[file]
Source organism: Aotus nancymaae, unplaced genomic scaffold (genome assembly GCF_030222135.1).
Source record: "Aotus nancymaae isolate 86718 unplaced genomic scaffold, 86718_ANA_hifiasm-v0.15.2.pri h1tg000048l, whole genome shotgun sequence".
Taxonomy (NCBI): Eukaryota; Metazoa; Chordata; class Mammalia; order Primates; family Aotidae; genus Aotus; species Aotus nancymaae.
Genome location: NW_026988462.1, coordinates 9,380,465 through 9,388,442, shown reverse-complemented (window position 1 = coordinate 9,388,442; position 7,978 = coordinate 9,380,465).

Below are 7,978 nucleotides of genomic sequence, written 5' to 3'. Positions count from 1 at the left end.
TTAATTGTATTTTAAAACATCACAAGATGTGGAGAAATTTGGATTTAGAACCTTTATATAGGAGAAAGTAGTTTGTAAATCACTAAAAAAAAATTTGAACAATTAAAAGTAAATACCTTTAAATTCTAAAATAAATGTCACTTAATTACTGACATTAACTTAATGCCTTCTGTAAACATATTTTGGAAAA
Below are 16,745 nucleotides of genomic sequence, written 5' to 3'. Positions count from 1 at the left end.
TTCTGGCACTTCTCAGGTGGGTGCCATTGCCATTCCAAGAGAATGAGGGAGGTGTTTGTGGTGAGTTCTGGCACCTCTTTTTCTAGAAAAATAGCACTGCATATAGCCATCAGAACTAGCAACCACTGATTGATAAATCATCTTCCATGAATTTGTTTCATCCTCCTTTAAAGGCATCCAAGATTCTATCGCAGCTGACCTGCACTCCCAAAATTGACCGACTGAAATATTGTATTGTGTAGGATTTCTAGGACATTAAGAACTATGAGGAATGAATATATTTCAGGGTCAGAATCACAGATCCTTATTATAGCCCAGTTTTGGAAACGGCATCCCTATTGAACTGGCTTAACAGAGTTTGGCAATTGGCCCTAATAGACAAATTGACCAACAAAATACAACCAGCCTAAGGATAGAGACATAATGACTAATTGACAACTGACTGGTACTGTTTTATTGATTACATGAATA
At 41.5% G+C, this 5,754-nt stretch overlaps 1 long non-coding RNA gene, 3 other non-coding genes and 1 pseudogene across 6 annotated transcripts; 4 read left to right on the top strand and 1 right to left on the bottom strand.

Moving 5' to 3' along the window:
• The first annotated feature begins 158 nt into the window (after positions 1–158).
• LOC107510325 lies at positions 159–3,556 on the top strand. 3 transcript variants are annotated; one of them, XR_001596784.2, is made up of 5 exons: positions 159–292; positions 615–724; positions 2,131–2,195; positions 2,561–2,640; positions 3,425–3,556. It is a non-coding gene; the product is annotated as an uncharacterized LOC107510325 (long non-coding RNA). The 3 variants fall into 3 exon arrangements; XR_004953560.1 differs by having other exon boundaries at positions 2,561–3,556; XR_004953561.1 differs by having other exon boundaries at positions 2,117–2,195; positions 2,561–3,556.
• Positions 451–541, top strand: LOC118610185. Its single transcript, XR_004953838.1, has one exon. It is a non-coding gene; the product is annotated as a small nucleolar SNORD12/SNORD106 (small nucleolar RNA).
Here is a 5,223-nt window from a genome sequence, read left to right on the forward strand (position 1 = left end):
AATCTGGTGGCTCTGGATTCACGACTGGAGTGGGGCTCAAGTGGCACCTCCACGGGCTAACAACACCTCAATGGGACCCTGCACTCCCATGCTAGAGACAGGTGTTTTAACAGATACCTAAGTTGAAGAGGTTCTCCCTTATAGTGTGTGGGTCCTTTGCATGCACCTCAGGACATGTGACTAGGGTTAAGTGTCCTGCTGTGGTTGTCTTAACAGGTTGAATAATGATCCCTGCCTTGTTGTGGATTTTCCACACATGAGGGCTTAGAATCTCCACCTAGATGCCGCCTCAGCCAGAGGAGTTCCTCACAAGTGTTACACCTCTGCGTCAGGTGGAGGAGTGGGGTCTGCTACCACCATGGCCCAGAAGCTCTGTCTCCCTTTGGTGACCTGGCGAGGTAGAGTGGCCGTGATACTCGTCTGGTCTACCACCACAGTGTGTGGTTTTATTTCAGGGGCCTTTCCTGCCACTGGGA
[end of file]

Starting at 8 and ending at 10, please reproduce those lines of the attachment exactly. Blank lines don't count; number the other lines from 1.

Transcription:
TTCTGGCACTTCTCAGGTGGGTGCCATTGCCATTCCAAGAGAATGAGGGAGGTGTTTGTGGTGAGTTCTGGCACCTCTTTTTCTAGAAAAATAGCACTGCATATAGCCATCAGAACTAGCAACCACTGATTGATAAATCATCTTCCATGAATTTGTTTCATCCTCCTTTAAAGGCATCCAAGATTCTATCGCAGCTGACCTGCACTCCCAAAATTGACCGACTGAAATATTGTATTGTGTAGGATTTCTAGGACATTAAGAACTATGAGGAATGAATATATTTCAGGGTCAGAATCACAGATCCTTATTATAGCCCAGTTTTGGAAACGGCATCCCTATTGAACTGGCTTAACAGAGTTTGGCAATTGGCCCTAATAGACAAATTGACCAACAAAATACAACCAGCCTAAGGATAGAGACATAATGACTAATTGACAACTGACTGGTACTGTTTTATTGATTACATGAATA
At 41.5% G+C, this 5,754-nt stretch overlaps 1 long non-coding RNA gene, 3 other non-coding genes and 1 pseudogene across 6 annotated transcripts; 4 read left to right on the top strand and 1 right to left on the bottom strand.

Moving 5' to 3' along the window: